The Old Town Hall with the Astronomical Clock (horologe)
The Town Hall was founded in 1338. In 1364, the tower was joined to a chapel and in 1470, the Town Hall was rebuilt in the Gothic style. The clock dates from the beginning of the 15th century; on the hour, a procession of the Twelve Apostles appears the window in the upper part. In the lower part, there are 12 medallions with the signs of the zodiac, created by Josef Manes (1865). The eastern wing of the Town Hall was destroyed on May 8, 1945, and has not been rebuilt yet.
A Gothic building from 1475 erected by Matthias Rejsek, and once probably used to store gunpowder. Modified in 1875-86.
The Municipal House
An Art Noveau building constructed in 1905 - 1911 (A. Balsanek, O. Polivka) on the site of the former king's court, a seat of the kings of Bohemia from the end of the 14th century until 1438. The rich interior and exterior decorations are the works of A. Mucha, M. Svabinsky, J. V. Myslbek, and others. The monumental Smetana concert hall forms the centre of the building being the place of the International Music Festival Prazske Jaro (Prague Spring), other concerts and important social events.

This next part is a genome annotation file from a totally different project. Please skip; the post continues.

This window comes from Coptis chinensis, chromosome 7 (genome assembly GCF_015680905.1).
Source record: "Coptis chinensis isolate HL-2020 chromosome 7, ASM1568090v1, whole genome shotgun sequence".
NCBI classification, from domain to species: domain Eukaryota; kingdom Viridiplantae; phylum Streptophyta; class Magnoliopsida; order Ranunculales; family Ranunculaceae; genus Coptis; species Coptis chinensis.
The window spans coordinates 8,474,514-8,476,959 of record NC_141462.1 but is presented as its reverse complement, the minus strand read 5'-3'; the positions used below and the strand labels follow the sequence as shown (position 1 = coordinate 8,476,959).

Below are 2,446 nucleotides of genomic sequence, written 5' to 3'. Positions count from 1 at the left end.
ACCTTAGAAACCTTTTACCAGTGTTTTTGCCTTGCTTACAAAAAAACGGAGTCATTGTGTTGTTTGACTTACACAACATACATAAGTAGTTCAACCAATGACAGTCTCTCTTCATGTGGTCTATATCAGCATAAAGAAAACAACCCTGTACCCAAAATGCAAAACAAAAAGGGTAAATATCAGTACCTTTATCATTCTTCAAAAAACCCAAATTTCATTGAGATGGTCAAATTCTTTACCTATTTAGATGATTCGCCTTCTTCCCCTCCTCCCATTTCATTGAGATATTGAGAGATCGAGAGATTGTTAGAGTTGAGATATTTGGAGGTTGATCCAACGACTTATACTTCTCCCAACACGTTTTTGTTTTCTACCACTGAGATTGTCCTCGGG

Wenceslas Square (Vaclavske namesti)
Prague's centre of commerce. The upper part of the square is dominated by a statue of the main patron saint of the Czech lands, St. Wenceslas and four other Czech patron saints (St. Prokop, St. Adalbert, St. Ludmila and St. Agnes) by Josef Vaclav Myslbek. Erected in 1912.
The National Museum
A neo-Renaissance building designed by architect Josef Schulz in 1885-90.
The National Theatre
A neo-Renaissance building of 1868-81, built to plans of J. Zitek. A fire destroyed much of the building in its first year of existence. It was rebuilt by architect Josef Schulz in 1883 and underwent a thorough renovation a hundred years later. The authors of both exterior and interior decorations are artists of the so-called National Theatre generation: M. Ales, F. Zenisek, V. Hynais, J. V. Myslbek, and others. The National Theatre is a major Czech stage and its repertoire includes drama, opera and ballet.
The ancient seat of the Premyslide princes built on a rock over the river Vltava. The oldest building there is the rotunda of St. Martin. The main landmark of Vysehrad is the St. Peter and Paul cathedral. In its vicinity, there is a residence for canons, casemates, a park, and a cemetery called Slavin with tombs of famous personalities of Czech culture. The Southern part of the fortifications offers a beautiful view of Prague. Vysehrad is open to public round the clock.